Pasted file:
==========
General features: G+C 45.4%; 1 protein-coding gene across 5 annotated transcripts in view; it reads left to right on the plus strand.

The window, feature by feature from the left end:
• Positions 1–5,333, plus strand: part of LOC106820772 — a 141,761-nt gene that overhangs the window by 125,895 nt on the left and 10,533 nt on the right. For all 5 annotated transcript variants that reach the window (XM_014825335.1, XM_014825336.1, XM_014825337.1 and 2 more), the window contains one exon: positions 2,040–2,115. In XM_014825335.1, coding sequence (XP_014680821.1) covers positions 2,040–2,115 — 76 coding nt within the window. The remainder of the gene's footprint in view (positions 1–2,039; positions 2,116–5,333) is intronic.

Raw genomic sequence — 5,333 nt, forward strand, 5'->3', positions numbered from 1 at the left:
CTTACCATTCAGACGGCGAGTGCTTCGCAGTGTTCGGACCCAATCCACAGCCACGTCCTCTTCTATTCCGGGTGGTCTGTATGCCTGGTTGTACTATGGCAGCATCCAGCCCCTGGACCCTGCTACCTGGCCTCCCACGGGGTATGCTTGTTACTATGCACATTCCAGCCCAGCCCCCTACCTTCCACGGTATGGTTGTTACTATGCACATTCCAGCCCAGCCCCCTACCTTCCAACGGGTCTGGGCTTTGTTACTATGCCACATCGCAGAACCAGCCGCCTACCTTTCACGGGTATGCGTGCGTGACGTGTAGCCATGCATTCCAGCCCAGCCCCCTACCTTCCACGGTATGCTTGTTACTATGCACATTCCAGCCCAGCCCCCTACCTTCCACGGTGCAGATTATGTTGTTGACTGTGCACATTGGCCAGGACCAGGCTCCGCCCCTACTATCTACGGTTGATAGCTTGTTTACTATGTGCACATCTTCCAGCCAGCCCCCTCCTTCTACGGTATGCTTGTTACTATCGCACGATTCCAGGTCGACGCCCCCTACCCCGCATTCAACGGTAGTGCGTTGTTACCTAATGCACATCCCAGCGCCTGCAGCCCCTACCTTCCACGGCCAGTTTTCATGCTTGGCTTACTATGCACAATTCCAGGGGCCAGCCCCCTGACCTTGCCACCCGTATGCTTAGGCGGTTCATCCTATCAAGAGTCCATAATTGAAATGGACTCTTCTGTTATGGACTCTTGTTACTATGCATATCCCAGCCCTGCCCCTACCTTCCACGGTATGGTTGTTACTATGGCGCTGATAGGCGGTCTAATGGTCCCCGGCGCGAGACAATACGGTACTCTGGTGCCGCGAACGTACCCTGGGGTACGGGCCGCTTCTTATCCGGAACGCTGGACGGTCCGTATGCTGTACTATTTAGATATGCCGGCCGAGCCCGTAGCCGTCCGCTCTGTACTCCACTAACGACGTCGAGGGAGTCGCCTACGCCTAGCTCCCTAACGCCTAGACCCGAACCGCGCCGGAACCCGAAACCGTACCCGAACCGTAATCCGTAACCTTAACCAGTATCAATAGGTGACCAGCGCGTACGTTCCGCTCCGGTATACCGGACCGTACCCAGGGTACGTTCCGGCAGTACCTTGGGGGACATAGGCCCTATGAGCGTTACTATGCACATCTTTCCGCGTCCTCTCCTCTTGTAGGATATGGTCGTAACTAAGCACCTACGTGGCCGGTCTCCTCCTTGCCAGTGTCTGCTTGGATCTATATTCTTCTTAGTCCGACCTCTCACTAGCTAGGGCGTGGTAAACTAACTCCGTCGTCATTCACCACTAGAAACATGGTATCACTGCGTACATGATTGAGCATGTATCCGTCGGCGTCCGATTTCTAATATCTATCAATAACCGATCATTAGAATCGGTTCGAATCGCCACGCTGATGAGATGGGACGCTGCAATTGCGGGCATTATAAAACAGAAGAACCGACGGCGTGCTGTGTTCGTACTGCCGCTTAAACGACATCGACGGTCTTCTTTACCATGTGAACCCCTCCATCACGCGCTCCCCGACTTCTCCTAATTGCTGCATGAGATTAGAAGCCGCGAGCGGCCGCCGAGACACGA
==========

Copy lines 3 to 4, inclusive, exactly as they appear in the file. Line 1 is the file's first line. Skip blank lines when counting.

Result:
• Positions 1–5,333, plus strand: part of LOC106820772 — a 141,761-nt gene that overhangs the window by 125,895 nt on the left and 10,533 nt on the right. For all 5 annotated transcript variants that reach the window (XM_014825335.1, XM_014825336.1, XM_014825337.1 and 2 more), the window contains one exon: positions 2,040–2,115. In XM_014825335.1, coding sequence (XP_014680821.1) covers positions 2,040–2,115 — 76 coding nt within the window. The remainder of the gene's footprint in view (positions 1–2,039; positions 2,116–5,333) is intronic.

Raw genomic sequence — 5,333 nt, forward strand, 5'->3', positions numbered from 1 at the left: